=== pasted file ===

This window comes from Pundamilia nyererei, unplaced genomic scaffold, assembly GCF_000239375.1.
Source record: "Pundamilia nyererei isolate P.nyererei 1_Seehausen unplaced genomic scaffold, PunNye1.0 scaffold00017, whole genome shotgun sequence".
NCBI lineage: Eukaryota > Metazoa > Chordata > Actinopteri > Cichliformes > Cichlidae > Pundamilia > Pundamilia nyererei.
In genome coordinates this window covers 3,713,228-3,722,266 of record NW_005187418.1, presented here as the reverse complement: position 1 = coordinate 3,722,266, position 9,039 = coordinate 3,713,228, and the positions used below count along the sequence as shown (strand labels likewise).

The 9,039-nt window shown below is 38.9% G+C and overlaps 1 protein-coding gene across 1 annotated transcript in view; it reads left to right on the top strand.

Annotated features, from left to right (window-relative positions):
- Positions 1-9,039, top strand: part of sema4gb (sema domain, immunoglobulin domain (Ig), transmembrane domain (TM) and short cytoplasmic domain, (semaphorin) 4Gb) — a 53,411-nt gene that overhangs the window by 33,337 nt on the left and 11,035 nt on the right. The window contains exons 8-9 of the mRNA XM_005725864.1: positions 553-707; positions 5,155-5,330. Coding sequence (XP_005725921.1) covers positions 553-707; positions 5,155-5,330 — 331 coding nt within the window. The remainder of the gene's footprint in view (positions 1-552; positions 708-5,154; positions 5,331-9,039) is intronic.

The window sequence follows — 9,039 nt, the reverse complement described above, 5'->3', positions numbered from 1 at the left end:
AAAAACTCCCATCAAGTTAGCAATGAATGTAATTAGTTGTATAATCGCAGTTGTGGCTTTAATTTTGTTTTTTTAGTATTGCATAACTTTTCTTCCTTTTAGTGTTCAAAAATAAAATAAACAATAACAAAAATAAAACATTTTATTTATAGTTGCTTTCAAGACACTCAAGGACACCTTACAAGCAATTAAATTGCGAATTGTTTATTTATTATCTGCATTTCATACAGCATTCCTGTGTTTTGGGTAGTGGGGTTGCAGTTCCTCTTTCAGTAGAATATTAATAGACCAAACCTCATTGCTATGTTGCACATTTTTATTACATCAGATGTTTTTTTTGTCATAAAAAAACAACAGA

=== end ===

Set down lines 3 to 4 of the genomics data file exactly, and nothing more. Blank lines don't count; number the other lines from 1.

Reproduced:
NCBI lineage: Eukaryota > Metazoa > Chordata > Actinopteri > Cichliformes > Cichlidae > Pundamilia > Pundamilia nyererei.
In genome coordinates this window covers 3,713,228-3,722,266 of record NW_005187418.1, presented here as the reverse complement: position 1 = coordinate 3,722,266, position 9,039 = coordinate 3,713,228, and the positions used below count along the sequence as shown (strand labels likewise).